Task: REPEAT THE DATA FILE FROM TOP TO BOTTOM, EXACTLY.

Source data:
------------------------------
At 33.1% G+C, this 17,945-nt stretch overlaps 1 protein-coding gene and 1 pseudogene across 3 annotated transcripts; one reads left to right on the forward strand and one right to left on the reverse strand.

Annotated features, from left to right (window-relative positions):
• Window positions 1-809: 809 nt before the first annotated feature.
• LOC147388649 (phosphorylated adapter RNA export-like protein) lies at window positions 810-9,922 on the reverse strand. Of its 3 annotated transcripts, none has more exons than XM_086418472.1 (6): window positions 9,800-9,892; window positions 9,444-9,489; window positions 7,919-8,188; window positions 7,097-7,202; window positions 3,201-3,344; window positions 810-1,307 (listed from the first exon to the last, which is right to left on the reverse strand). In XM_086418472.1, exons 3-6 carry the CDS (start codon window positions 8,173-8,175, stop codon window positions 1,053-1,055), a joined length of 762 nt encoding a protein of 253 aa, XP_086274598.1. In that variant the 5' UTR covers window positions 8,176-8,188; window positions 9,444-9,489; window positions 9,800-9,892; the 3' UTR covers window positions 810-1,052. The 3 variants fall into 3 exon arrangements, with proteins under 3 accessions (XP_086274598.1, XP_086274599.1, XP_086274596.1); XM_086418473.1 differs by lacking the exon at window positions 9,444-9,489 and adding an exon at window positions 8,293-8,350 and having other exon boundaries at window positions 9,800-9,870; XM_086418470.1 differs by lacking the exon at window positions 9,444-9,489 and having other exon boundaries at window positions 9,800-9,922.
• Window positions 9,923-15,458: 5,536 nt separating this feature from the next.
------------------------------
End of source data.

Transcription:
At 33.1% G+C, this 17,945-nt stretch overlaps 1 protein-coding gene and 1 pseudogene across 3 annotated transcripts; one reads left to right on the forward strand and one right to left on the reverse strand.

Annotated features, from left to right (window-relative positions):
• Window positions 1-809: 809 nt before the first annotated feature.
• LOC147388649 (phosphorylated adapter RNA export-like protein) lies at window positions 810-9,922 on the reverse strand. Of its 3 annotated transcripts, none has more exons than XM_086418472.1 (6): window positions 9,800-9,892; window positions 9,444-9,489; window positions 7,919-8,188; window positions 7,097-7,202; window positions 3,201-3,344; window positions 810-1,307 (listed from the first exon to the last, which is right to left on the reverse strand). In XM_086418472.1, exons 3-6 carry the CDS (start codon window positions 8,173-8,175, stop codon window positions 1,053-1,055), a joined length of 762 nt encoding a protein of 253 aa, XP_086274598.1. In that variant the 5' UTR covers window positions 8,176-8,188; window positions 9,444-9,489; window positions 9,800-9,892; the 3' UTR covers window positions 810-1,052. The 3 variants fall into 3 exon arrangements, with proteins under 3 accessions (XP_086274598.1, XP_086274599.1, XP_086274596.1); XM_086418473.1 differs by lacking the exon at window positions 9,444-9,489 and adding an exon at window positions 8,293-8,350 and having other exon boundaries at window positions 9,800-9,870; XM_086418470.1 differs by lacking the exon at window positions 9,444-9,489 and having other exon boundaries at window positions 9,800-9,922.
• Window positions 9,923-15,458: 5,536 nt separating this feature from the next.